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Church-State Relations and the Book of Revelation
An Introduction to The Parousia: A Careful Look at the New Testament Doctrine of the Lord's Second Coming
by James Stuart Russell (1878) // Written by
Todd Dennis, Curator




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070: Clement: First Epistle of Clement

075: Baruch: Apocalypse Of Baruch

075: Barnabus: Epistle of Barnabus

090: Esdras 2 / 4 Ezra

100: Odes of Solomon

150: Justin: Dialogue with Trypho

150: Melito: Homily of the Pascha

175: Irenaeus: Against Heresies

175: Clement of Alexandria: Stromata

198: Tertullian: Answer to the Jews

230: Origen: The Principles | Commentary on Matthew | Commentary on John | Against Celsus

248: Cyprian: Against the Jews

260: Victorinus: Commentary on the Apocalypse "Alcasar, a Spanish Jesuit, taking a hint from Victorinus, seems to have been the first (AD 1614) to have suggested that the Apocalyptic prophecies did not extend further than to the overthrow of Paganism by Constantine."

310: Peter of Alexandria

310: Eusebius: Divine Manifestation of our Lord

312: Eusebius: Proof of the Gospel

319: Athanasius: On the Incarnation

320: Eusebius: History of the Martyrs

325: Eusebius: Ecclesiastical History

345: Aphrahat: Demonstrations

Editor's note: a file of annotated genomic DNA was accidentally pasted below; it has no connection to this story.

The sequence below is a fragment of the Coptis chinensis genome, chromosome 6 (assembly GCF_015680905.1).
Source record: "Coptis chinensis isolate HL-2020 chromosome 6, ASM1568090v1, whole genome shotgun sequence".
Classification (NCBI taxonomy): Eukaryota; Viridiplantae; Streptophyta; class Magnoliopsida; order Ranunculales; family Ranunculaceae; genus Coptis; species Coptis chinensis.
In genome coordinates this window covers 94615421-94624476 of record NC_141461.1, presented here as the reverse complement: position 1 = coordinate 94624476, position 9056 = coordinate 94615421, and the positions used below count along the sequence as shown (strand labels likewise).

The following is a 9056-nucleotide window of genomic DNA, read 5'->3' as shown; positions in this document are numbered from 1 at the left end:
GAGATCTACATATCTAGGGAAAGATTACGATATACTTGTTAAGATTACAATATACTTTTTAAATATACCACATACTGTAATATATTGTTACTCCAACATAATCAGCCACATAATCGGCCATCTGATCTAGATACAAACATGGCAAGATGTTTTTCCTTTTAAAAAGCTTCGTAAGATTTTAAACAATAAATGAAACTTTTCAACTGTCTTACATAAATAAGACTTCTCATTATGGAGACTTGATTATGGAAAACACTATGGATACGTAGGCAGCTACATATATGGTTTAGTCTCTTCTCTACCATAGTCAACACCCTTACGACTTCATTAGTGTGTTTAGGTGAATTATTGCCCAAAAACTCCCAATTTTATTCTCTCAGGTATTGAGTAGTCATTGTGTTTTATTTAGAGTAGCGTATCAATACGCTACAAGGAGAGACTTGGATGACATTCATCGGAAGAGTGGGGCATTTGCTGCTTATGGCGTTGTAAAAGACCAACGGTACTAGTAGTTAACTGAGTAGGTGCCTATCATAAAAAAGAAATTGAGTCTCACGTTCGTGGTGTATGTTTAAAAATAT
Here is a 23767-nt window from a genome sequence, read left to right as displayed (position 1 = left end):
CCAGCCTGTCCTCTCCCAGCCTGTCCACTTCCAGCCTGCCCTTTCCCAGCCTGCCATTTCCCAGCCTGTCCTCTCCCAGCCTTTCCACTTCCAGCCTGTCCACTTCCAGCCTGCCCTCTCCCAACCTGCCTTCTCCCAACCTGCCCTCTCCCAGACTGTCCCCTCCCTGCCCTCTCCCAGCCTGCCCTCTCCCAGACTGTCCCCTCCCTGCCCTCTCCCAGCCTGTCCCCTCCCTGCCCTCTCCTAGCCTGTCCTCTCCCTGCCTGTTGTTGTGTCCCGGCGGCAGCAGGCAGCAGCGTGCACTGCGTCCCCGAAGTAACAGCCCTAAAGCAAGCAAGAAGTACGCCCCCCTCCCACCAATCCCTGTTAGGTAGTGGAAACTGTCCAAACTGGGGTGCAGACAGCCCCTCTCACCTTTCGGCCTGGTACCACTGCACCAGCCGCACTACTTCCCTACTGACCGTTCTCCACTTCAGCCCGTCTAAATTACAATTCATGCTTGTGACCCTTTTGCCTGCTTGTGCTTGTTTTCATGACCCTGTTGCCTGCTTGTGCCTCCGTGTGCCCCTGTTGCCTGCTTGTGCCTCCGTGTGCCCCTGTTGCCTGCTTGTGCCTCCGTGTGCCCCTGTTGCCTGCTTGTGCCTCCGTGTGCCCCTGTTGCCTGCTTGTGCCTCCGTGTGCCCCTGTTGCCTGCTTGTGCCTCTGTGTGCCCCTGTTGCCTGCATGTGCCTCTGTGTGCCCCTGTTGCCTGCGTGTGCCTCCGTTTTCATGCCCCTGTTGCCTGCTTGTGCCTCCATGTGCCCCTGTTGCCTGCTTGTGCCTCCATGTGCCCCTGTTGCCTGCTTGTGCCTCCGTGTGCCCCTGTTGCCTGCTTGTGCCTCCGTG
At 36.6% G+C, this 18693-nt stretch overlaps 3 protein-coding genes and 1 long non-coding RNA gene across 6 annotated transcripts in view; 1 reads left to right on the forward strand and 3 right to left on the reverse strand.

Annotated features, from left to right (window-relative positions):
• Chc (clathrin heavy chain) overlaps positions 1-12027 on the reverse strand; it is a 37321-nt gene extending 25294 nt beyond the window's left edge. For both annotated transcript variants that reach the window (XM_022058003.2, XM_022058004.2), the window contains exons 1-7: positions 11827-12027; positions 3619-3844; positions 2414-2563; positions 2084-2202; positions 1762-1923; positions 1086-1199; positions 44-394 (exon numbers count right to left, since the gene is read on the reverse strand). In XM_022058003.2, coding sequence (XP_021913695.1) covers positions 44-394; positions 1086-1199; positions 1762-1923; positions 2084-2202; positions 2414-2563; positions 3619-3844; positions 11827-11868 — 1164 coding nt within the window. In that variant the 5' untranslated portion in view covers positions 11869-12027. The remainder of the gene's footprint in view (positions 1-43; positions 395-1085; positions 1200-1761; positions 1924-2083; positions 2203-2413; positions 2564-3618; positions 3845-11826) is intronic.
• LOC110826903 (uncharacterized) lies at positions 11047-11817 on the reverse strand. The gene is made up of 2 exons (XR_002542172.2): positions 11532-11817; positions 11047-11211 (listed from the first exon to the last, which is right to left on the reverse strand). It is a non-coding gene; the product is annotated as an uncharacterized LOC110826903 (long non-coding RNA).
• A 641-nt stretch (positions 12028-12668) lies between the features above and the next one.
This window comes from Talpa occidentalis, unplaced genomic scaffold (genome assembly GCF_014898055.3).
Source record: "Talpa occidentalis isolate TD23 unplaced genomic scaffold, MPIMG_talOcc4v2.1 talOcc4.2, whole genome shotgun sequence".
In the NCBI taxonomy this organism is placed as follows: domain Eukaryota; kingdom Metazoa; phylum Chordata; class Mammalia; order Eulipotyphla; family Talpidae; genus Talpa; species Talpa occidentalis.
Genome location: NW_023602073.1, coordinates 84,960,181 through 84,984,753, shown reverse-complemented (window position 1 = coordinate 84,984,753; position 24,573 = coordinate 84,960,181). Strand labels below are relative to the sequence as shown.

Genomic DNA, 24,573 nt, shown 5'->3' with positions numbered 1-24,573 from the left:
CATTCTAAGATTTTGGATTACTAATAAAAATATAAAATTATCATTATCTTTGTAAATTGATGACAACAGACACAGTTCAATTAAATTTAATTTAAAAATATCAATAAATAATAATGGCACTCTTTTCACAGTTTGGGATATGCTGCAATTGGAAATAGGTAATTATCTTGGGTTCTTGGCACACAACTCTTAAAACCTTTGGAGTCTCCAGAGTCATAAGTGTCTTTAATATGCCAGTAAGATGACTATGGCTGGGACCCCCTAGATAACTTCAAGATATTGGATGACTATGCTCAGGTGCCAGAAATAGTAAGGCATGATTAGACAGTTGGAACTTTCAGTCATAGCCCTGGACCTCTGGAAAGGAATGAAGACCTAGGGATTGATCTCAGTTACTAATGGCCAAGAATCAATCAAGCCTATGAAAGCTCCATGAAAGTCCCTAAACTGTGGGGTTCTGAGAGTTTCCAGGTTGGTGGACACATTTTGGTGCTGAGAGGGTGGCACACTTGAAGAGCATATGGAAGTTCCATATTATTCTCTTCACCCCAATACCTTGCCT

367: Athanasius: The Festal Letters

370: Hegesippus: The Ruin of Jerusalem

386: Chrysostom: Matthew and Mark

387: Chrysostom: Against the Jews

408: Jerome: Commentary on Daniel

417: Augustine: On Pelagius

426: Augustine: The City of God

428: Augustine: Harmony

420: Cassian: Conferences

600: Veronica Legend

800: Aquinas: Eternity of the World




1265: Aquinas: Catena Aurea

1543: Luther: On the Jews

1555: Calvin: Harmony on Evangelists

1556: Jewel: Scripture

1586: Douay-Rheims Bible

1598: Jerusalem's Misery ; The dolefull destruction of faire Ierusalem by Tytus, the Sonne of Vaspasian

1603: Nero : A New Tragedy

1613: Carey: The Fair Queen of Jewry

1614: Alcasar: Vestigatio arcani sensus in Apocalypsi

1654: Ussher: The Annals of the World

1658: Lightfoot: Commentary from Hebraica

1677: Crowne - The Destruction of Jerusalem

1764: Lardner: Fulfilment of our Saviour's Predictions

1776: Edwards: History of Redemption

1785: Churton: Prophecies Respecting the Destruction of Jerusalem

1801: Porteus: Our Lord's Prophecies

1802: Nisbett: The Coming of the Messiah

1805: Jortin: Remarks on Ecclesiastical History